A return to Saigon, starting in Aurora


The images and words portrayed the United States as a nation under attack, a dangerous country where death loomed at every corner.

In September 2001, Joe Wandell was living in Los Angeles, far from the sites of the terrorist attacks of September 11. But Wandell’s birth mother knew that her two sons — both of whom who’d been airlifted out of Saigon in the last days of the Vietnam War — were in the same country where the Twin Towers and the Pentagon were burning. She watched the fallout of the attacks through the lens of the Vietnamese media, and she panicked for the children she had to give up as a young woman.

“From her point of view, it looked to her like America had blown up,” Wandell recalled. “To her, it was, ‘My god. Everything is going to hell.’”

That panic would be the impetus for a tearful and emotional reunion in Vietnam. Three decades after Joe and his brother Tony had evacuated Saigon on the eve of Viet Cong occupation, the pair returned to the country of their birth. That story of separation, culture shock and reunion is the grist for “Mekong Joe,” a one-man show that slated to run at the Aurora Fox theater this month.

“I would point out that this is a positive show about all of the things that cause us to stay in life and care about life, even as life is handing us a raw deal,” said Steve Stajich, the Los Angeles-based writer who helped adapt Wandell’s story for the stage. “That was the situation with Joe and his brother. The way they pulled through it, they have come through this whole process with a grace and an understanding (of) who they both are.”

The show came about after the tearful reunion in Vietnam, after Joe Wandell made several return trips over the course of four years to reconnect with his mother. The writing process began after the brothers’ story had already been featured on “Dateline NBC,” after the pair’s mother died suddenly and unexpectedly from a stroke in 2006.

“There was a lot of, ‘Let’s just start talking.’ What I did was tape record a series of interviews with him. There was at least three hours of him telling all of this and remembering things as he did,” Stajich said. “From those tapes, I transcribed a narrative.”

The show played to test audiences in Los Angeles before coming to Colorado last year. Stajich, who had roots in the local theater and stand-up comedy scene, brought the show to the Avenue Theatre in Denver. A year later, they worked with local director and No Credits Productions founder Donnie Betts to kick off a short national tour in Aurora.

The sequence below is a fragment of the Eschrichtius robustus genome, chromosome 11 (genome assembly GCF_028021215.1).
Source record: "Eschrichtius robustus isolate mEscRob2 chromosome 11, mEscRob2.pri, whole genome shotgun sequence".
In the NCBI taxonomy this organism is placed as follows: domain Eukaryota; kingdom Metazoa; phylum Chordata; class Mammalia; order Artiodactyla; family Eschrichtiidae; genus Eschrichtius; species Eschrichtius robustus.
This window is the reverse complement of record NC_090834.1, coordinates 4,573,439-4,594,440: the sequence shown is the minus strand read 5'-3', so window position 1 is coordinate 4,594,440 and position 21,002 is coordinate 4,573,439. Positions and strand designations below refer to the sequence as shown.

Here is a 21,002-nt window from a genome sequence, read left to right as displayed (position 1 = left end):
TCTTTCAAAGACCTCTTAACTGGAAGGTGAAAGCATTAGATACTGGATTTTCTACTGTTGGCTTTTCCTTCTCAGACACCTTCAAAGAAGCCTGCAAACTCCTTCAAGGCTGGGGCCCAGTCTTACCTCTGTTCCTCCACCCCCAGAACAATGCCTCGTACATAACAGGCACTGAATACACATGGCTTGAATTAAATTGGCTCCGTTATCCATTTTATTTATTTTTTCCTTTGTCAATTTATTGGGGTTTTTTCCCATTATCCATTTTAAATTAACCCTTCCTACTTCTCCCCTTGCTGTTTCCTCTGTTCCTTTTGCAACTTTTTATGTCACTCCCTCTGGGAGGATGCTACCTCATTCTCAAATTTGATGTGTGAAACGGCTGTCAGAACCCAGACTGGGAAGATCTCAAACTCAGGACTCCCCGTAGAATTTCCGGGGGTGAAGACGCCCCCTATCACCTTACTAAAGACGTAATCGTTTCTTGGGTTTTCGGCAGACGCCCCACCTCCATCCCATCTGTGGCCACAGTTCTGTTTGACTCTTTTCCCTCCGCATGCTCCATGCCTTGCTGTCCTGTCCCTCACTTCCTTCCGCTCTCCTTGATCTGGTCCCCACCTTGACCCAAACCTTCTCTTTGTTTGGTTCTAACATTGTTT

“I think it’s an important show to do. People don’t talk about the human side of the Vietnam war. I think this is a way to humanize the war through someone telling their life story,” said Betts, who is co-producing the show in Aurora. Betts added that the show aligned with a larger mission to include more minority voices in local theater. “It carries on that mission that I’ve taken on, and (that I’m) trying to put it into full force. The Fox is very receptive to that. They want to be in the forefront of that. It puts our money where our mouth is, so to speak.”

Born to a Vietnamese mother and American G.I. father, the brothers were among the throngs of men, women and children who were airlifted out of Saigon at the close of the Vietnam War. Their mother made the decision among the chaos and panic of the city’s siege, hoping the children would find a better life in the United States even as she was forced to stay behind. A military couple in Baltimore adopted the pair, and 6-year-old Joe Wandell (born Tran Than Hai) began a long and sometimes painful process of self-discovery.

For Joe Wandell, it was a struggle linked to his early work as an actor. After leaving his adopted parents’ home, he headed to L.A. to pursue his acting career. He found success, but in a form that would raise questions of identity and belonging.

“They were all jobs that were casting me as a Latino. That was the only kind of work I could get,” Wandell said. “That was fine at first, but I realized that I was faking.

“It was hard; it made me feel even more a sense of loss and confusion.”

At the height of that confusion, Joe’s brother came with earth-shattering news: They’d found their birth mother in Vietnam. She wanted to reconnect, and the opportunity would serve as a vital step in the brothers’ healing process.

“I was basically a first-generation immigrant. My whole point of view, being a Vietnamese American in the post-war 1970s, I had a lot of trouble in school, alcoholism at home, culture clashes at my own house with my parents,” Wandell said, adding that the reunion with his mother capped a long period of searching. “At the height of my confusion and loss of identity, I went through this whole journey. I came back from those trips a different person.”

Now a father of two living with his wife in Switzerland, Joe Wandell says the show captures that dramatic transition. Still, the piece doesn’t veer too far from the actor’s creative roots as a stand-up comic and improvisor. There’s a strong sense of humor and brightness in the account, Wandell said, an optimism that marks his everyday habits.

“Nowadays, I’m a happy, healthy American living abroad, confident with myself and able to transfer that to kids for the next generation,” Wandell said. “Reuniting helped heal the hole. I’m not trying to be anyone else anymore. I’m not chasing that pseudo-Hollywood B.S. I’m happy.”

“Mekong Joe” runs at 7:30 p.m. on Fridays and Saturdays, and 2 p.m. on Sundays on Aug. 10, 11, 12 and Aug. 17, 18 and 19 at the Aurora Fox theater, 9900 E. Colfax Ave. Information: 303-739-1970 or aurorafoxartscenter.org. Tickets start at $20.

Reach reporter Adam Goldstein at [email protected] or 720-449-9707